Macedonia declared itself an independent republic in 1991 in the same period that Slovenia, Croatia and Bosnia broke out of the disintegrating Socialist Federal Republic of Yugoslavia. This was yet another scene in a dream which has been unfolding for generations. Yet, as is so often the case, this dream conflicts with those of other peoples and other nation-states, with, as we have seen in Bosnia, potentially disastrous consequences.In the case of Macedonia, the international community took unprecedented steps to head off disaster. Macedonia became an important laboratory for UN and international intervention, focusing attention on such questions as: Is it possible for the international community to identify potential armed conflicts before they break out? If so, is it possible to devise and put in place preventive measures? Can international non-governmental organisations contribute to building peace in ethnically-fragmented societies?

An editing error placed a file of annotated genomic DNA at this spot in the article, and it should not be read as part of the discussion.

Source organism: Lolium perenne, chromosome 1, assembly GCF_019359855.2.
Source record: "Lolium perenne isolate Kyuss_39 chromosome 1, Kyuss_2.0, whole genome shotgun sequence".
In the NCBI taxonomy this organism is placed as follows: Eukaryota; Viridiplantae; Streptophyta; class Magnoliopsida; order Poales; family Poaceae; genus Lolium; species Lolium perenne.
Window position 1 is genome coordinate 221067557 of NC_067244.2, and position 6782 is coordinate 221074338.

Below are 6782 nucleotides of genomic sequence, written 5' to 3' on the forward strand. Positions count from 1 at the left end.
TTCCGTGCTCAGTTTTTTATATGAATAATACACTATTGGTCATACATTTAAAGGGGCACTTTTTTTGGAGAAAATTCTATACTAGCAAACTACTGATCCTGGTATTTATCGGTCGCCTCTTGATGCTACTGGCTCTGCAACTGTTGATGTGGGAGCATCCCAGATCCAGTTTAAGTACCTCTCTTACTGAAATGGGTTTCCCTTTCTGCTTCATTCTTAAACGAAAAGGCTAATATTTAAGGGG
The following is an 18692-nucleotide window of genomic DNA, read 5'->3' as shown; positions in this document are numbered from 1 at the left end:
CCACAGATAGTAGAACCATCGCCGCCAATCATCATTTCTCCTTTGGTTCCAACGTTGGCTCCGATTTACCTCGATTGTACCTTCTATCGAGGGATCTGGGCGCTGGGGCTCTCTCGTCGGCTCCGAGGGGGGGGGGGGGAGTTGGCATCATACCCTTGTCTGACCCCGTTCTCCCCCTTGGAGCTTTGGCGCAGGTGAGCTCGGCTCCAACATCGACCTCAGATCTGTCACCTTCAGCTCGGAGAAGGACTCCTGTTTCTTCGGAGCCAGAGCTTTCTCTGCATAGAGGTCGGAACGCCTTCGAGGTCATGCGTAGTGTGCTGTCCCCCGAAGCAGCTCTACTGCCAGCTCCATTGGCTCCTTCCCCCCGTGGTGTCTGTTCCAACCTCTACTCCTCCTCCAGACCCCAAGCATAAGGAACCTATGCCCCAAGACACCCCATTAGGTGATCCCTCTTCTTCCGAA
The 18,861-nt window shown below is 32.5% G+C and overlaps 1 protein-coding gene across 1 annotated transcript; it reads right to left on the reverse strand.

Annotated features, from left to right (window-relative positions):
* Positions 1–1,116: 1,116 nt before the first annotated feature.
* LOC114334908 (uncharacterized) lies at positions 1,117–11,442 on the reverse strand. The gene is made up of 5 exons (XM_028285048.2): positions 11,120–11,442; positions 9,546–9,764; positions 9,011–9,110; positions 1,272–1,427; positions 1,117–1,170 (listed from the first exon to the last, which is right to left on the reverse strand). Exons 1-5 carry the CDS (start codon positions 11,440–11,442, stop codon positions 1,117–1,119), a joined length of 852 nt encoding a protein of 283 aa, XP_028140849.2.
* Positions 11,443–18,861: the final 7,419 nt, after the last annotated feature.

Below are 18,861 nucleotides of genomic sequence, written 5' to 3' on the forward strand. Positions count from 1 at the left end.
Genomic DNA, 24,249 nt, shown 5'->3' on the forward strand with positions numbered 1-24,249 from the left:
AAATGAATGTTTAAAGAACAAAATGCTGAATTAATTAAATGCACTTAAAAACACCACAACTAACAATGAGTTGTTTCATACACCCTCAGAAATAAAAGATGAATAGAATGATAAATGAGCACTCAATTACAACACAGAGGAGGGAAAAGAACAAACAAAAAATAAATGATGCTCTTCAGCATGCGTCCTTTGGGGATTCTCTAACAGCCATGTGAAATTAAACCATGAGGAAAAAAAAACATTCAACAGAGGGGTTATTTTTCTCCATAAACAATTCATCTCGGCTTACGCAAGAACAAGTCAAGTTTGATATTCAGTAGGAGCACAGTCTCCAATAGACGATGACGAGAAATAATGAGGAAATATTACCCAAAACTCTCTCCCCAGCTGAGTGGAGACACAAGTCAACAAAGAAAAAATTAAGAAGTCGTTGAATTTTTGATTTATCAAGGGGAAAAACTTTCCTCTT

In this report, the author examines the external and internal factors influencing relationships between the ethnic communities in Macedonia, and the role of an NGO Search for Common Ground in Macedonia in attempting to improve their relationships. This role has shifted from an emphasis on high-level Track II diplomacy to communty-level projects, compatible with Unesco's concept of a Culture of Peace.